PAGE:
“Our Husky community is mourning the loss of the remarkable George Fleming. After fulfilling his dream of playing in the Rose Bowl, George – who was one of the most impactful players of his era – was later named to the Rose Bowl Hall of Fame for helping the Huskies make multiple trips to Pasadena. His impact stretched far beyond the football field as George made our community and state better. He used his platform in politics to be a role model and advocate for the underprivileged. George was a true champion both on and off the field and he will be dearly missed by his Husky family. My heart goes out to his wife, Tina, and daughters, Sonja and Yemi,” said Jen Cohen, Director of Athletics, University of Washington. 

“We honor Senator George Fleming, a remarkable hero who was decades ahead of his time.  Long before the current housing and homelessness crisis, he recognized the importance that affordable housing plays in the everyday well-being of people and the communities we live in. He established the State Housing Trust Fund which became a national model for enabling people to access housing they can afford. This is why we named LIHI’s new building George Fleming Place,” said Sharon Lee, Executive Director, Low Income Housing Institute.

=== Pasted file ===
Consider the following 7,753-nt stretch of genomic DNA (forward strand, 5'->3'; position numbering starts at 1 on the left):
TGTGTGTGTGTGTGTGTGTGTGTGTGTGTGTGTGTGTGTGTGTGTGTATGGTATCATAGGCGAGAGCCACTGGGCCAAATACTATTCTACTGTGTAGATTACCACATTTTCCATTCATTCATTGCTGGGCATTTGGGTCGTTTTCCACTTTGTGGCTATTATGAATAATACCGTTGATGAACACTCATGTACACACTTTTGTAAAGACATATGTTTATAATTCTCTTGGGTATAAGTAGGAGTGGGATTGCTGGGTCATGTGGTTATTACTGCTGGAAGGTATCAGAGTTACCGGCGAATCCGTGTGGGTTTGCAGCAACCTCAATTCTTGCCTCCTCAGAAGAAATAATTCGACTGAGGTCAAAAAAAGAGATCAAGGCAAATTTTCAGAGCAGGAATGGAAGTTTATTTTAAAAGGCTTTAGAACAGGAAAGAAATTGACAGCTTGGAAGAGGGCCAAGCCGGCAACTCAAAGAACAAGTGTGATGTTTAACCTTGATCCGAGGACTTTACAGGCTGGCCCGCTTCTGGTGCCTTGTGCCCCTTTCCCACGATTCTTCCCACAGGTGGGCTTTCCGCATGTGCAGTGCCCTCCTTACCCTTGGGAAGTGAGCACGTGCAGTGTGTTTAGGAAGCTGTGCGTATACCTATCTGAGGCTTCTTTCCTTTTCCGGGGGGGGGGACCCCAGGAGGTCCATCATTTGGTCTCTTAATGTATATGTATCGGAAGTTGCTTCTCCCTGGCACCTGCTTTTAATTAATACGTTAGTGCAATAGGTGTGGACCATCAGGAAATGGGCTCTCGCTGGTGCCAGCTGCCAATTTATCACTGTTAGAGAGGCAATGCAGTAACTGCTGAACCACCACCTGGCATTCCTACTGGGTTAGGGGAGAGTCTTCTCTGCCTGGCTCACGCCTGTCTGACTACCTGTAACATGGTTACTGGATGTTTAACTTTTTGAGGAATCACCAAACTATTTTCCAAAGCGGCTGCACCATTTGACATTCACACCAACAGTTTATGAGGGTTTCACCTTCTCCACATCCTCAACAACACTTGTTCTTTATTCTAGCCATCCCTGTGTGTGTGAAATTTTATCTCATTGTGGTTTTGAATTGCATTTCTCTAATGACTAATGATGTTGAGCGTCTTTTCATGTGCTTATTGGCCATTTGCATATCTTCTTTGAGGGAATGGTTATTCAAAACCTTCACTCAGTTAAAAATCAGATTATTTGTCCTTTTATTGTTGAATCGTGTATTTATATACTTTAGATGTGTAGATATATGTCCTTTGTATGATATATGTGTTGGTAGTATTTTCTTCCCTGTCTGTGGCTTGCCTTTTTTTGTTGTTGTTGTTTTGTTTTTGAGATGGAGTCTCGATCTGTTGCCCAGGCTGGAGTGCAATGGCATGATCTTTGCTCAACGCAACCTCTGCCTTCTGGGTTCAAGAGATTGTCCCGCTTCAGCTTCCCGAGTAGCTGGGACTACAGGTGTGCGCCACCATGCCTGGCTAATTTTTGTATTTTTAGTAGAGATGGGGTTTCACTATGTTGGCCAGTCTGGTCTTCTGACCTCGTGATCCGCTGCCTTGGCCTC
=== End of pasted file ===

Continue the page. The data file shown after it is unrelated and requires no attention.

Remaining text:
“Years from now, people will still be realizing the enormous impact that Sen. Fleming had on this state: The lives he made better; The businesses he created; The jobs he made available; but most importantly, the human beings that he brought together. All races, colors and creeds, he saw the need for us to live as one in God‘s Beloved Community,” said Nate Miles.